Many chronological aging clocks can be found throughout the epigenome: Implications for quantifying biological aging

Author: Hunter L Porter1,2,3, Chase A Brown1,2, Xiavan Roopnarinesingh1,2, Cory B Giles1,2,3, Constantin Georgescu2, Willard M Freeman1,2, Jonathan D Wren1,2,3
1 Oklahoma Medical Research Foundation, Oklahoma, OK, USA.
2 University of Oklahoma Health Sciences Center, Oklahoma, OK, USA.
3 Oklahoma Center for Geroscience and Healthy Brain Aging, Oklahoma, OK, USA.
Conference/Journal: Aging Cell
Date published: 2021 Oct 16
Other: Special Notes: doi: 10.1111/acel.13492. , Word Count: 251

Epigenetic alterations are a hallmark of aging and age-related diseases. Computational models using DNA methylation data can create "epigenetic clocks" which are proposed to reflect "biological" aging. Thus, it is important to understand the relationship between predictive clock sites and aging biology. To do this, we examined over 450,000 methylation sites from 9,699 samples. We found ~20% of the measured genomic cytosines can be used to make many different epigenetic clocks whose age prediction performance surpasses that of telomere length. Of these predictive sites, the average methylation change over a lifetime was small (~1.5%) and these sites were under-represented in canonical regions of epigenetic regulation. There was only a weak association between "accelerated" epigenetic aging and disease. We also compare tissue-specific and pan-tissue clock performance. This is critical to applying clocks both to new sample sets in basic research, as well as understanding if clinically available tissues will be feasible samples to evaluate "epigenetic aging" in unavailable tissues (e.g., brain). Despite the reproducible and accurate age predictions from DNA methylation data, these findings suggest they may have limited utility as currently designed in understanding the molecular biology of aging and may not be suitable as surrogate endpoints in studies of anti-aging interventions. Purpose-built clocks for specific tissues age ranges or phenotypes may perform better for their specific purpose. However, if purpose-built clocks are necessary for meaningful predictions, then the utility of clocks and their application in the field needs to be considered in that context.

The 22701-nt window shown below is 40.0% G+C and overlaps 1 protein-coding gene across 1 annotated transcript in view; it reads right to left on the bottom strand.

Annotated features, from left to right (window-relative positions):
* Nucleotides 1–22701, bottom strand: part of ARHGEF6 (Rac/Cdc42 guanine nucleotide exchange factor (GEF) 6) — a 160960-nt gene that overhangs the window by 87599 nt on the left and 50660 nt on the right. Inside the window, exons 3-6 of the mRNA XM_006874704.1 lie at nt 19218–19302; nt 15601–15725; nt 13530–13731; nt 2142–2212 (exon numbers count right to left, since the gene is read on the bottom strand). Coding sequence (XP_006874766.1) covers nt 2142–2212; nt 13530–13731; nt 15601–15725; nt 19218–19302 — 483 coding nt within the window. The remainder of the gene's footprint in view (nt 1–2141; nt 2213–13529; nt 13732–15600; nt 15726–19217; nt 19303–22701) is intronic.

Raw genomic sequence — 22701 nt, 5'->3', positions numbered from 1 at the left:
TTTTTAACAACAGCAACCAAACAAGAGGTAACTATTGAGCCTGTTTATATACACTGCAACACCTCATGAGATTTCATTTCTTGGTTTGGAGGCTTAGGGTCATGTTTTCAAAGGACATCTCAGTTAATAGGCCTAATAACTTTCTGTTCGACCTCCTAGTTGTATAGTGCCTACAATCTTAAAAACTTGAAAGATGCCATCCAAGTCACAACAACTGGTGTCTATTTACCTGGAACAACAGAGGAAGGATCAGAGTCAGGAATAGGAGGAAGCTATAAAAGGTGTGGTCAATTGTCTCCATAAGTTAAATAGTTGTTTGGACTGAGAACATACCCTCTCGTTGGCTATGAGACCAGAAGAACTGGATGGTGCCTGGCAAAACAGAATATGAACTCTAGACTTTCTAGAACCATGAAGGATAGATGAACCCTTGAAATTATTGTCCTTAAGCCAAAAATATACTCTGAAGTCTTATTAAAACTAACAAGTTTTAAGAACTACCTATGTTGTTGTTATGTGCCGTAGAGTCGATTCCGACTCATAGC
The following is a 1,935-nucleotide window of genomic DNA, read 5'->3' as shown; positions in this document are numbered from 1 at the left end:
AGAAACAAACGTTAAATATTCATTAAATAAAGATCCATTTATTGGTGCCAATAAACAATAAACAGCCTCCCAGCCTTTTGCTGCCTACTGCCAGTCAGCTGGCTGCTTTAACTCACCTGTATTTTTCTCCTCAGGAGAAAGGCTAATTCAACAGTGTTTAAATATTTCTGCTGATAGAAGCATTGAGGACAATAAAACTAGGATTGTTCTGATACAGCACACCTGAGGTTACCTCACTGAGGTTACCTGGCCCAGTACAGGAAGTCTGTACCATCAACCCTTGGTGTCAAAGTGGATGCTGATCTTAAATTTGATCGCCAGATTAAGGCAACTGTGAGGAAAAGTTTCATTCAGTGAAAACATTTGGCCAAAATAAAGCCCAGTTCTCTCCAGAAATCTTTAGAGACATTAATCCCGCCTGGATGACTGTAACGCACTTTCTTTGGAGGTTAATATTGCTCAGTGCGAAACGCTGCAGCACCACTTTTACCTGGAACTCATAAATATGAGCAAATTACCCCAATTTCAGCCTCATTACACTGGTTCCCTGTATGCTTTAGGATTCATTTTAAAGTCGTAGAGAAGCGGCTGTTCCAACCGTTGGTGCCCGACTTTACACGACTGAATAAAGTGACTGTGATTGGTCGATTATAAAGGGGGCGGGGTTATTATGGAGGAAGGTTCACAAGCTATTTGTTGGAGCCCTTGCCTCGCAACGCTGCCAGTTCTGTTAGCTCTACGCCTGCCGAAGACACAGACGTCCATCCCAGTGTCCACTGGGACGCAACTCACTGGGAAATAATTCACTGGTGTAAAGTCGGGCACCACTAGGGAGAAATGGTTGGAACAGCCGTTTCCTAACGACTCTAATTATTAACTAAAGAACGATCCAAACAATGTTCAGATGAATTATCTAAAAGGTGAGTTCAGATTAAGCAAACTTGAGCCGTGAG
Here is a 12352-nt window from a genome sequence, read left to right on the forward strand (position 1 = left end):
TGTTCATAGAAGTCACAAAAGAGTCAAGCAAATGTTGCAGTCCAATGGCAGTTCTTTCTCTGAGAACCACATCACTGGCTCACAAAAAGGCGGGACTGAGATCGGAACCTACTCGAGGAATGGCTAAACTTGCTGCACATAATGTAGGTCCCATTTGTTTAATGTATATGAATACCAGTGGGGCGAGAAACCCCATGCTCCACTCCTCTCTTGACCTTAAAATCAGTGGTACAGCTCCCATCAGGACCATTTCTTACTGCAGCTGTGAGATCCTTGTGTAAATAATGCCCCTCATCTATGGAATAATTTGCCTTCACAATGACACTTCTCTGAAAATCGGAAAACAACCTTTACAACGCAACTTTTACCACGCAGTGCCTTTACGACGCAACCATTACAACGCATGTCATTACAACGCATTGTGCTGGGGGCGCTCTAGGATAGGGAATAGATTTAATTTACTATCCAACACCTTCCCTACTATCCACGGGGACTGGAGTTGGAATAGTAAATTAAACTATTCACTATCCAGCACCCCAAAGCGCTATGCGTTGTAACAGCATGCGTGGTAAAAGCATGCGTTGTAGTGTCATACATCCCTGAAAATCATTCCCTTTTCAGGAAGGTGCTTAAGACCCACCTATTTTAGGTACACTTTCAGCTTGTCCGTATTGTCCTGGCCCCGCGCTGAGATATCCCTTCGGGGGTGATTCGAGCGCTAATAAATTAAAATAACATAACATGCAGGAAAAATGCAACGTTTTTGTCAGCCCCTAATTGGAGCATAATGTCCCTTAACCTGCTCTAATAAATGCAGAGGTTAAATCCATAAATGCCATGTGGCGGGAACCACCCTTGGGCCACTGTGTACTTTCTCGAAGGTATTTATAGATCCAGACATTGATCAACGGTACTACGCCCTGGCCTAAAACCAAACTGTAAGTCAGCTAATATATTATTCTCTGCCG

Keywords: Aging; bioinformatics; epigenetic clocks; epigenetics.

PMID: 34655509 DOI: 10.1111/acel.13492